What is RUTF like? Does it taste good?

RUTF is just like a creamy peanut butter – with about the same consistency and perhaps a little sweeter and creamier. It’s quite tasty, and kids seem to really like it.

What is RUTF made of?

RUTF is made of peanuts, sugar, oil, milk powder, vitamins and minerals.

How is RUTF packaged?

RUTF comes packaged in one-serving pouches. It’s shelf stable, doesn’t require any water or cooking and can be eaten straight from the packet.

Is RUTF spread on bread?

No, children being treated with RUTF don’t eat anything else during the treatment period. RUTF is their exclusive source of nutrition. As a result, it’s important that the RUTF packets are used only for the child being treated, and we work hard to educate the child’s family members about that.

How long does a severely malnourished child have to be treated using RUTF?

The average treatment time for a child with severe acute malnutrition is 6-8 weeks of RUTF. The child will use several packets a day depending on their age and size.

How much does RUTF cost?

A standard 6-week treatment costs on average about $55.

Why is there sugar in RUTF?

One of the symptoms of SAM is lethargy and sugar provides quick energy that allows the child to
continue to eat and digest the RUTF.

Why peanuts?

Peanuts are full of protein, nutrients and healthy unsaturated fatty acids. In addition, they are a part of the natural diet in the countries where we work and are easily sourced from local peanut farmers.

What about peanut allergies?

According to Andre Briend, a pediatric nutritionist with the World Health Organization, “Food allergy seems far less common in poor countries than in rich countries … This well-known observation has been explained by different factors, but apparently, crowding and repeated exposure to infections seem to play a role.” He goes on to say that, “after several years of using this product and feeding several hundreds of thousands of severely malnourished patients with it, I never heard of a place where it was a real issue.”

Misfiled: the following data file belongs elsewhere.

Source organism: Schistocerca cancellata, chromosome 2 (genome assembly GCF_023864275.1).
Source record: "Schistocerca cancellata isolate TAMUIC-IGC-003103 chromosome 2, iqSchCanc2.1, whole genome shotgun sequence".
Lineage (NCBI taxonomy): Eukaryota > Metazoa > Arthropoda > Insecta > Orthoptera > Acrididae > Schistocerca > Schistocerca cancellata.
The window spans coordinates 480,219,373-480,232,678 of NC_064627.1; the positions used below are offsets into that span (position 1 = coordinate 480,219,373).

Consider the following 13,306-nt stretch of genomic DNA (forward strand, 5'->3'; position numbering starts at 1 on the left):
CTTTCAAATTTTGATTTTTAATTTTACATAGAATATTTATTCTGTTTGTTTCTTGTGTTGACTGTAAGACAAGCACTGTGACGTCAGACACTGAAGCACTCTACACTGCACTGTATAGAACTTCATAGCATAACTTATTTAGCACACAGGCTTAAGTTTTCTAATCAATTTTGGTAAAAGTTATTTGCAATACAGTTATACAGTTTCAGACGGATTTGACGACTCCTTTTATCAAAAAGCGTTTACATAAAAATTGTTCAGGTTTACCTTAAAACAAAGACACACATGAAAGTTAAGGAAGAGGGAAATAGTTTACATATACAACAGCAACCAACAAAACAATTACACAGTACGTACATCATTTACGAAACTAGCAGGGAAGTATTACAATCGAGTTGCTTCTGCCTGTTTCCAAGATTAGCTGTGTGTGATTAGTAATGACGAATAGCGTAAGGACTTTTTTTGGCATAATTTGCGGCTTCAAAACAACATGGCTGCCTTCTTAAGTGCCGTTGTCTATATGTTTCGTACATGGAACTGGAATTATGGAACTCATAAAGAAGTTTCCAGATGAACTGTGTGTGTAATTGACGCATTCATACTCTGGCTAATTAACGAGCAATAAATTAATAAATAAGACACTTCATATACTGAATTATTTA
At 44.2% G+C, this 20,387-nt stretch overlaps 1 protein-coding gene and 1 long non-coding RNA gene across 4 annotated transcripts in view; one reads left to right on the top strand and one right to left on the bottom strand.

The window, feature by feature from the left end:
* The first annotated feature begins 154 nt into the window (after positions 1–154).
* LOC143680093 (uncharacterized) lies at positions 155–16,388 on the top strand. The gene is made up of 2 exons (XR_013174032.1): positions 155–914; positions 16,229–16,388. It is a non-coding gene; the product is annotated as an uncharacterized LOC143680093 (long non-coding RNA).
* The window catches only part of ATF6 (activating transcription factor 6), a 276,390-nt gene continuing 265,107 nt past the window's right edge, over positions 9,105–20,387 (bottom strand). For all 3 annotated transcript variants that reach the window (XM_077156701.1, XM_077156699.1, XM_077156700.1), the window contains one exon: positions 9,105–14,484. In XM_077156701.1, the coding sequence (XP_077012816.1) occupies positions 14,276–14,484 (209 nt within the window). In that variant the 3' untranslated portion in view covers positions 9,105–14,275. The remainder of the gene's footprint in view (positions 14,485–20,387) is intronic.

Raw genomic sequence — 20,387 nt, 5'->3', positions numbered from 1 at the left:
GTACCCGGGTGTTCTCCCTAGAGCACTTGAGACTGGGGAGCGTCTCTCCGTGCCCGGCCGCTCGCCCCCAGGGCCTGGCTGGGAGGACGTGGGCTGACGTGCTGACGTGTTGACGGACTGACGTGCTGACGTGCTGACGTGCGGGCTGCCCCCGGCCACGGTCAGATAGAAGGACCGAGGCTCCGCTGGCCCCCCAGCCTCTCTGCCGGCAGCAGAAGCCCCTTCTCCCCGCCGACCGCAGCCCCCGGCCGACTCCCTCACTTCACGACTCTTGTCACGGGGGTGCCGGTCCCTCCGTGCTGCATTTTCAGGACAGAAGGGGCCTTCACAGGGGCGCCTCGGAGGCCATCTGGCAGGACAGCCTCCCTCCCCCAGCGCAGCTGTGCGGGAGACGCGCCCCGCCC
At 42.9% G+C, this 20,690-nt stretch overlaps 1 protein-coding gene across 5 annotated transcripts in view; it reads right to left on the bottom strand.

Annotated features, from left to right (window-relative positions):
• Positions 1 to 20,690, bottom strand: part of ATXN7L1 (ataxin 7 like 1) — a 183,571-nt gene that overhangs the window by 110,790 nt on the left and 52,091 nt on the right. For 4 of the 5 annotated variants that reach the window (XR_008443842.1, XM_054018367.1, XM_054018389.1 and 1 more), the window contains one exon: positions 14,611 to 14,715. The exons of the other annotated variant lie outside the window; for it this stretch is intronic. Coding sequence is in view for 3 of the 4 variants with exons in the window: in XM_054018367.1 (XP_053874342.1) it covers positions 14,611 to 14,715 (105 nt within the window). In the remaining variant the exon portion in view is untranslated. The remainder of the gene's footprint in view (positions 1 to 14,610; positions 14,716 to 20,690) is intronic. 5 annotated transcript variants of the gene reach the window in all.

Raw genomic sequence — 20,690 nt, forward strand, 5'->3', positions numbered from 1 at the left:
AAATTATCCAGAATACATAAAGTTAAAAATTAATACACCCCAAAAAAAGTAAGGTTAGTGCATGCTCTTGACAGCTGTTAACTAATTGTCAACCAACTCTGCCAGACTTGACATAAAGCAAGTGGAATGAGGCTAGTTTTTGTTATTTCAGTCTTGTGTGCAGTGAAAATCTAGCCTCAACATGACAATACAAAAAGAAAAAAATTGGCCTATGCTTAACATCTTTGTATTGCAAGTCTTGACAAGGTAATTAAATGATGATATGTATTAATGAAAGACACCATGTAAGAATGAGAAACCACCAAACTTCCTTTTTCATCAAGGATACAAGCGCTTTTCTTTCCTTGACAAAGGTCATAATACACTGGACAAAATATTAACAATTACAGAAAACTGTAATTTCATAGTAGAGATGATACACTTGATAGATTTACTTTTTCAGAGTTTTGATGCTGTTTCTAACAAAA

Why Zambia?

The need is high in Zambia. Despite strong economic growth and political stability, Zambia has one of the highest rates of SAM mortality in the world, with over 43,000 children projected to die preventable deaths each year because they are not receiving RUTF. It is estimated that less than 10% are currently receiving treatment.

Despite these challenges, Zambia is the ideal location for a RUTF factory. There are readily available raw materials, political stability and a favorable business climate. Zambia is also strategically positioned as a “land-linked” nation bordering eight other countries, many of which are in great need of RUTF as well. The ECF Executive Team conducted an in-country feasibility study on October 2013 and was met with great support for the concept from the Zambian government and a number of NGOs such as Catholic Relief Services, FHI360, Care International and other local groups.

What is your relationship with Project Peanut Butter?

Every Child Fed and Project Peanut Butter are collaborating on child malnutrition in Zambia. Building on a three-year relationship working in Sierra Leone and Somalia, ECF and PPB are establishing local production and distribution of life-saving RUTF. Project Peanut Butter brings the full extent of its technical, operational and clinical expertise to bear on all phases of the project, while Every Child Fed oversees the project in a leadership and implementation role.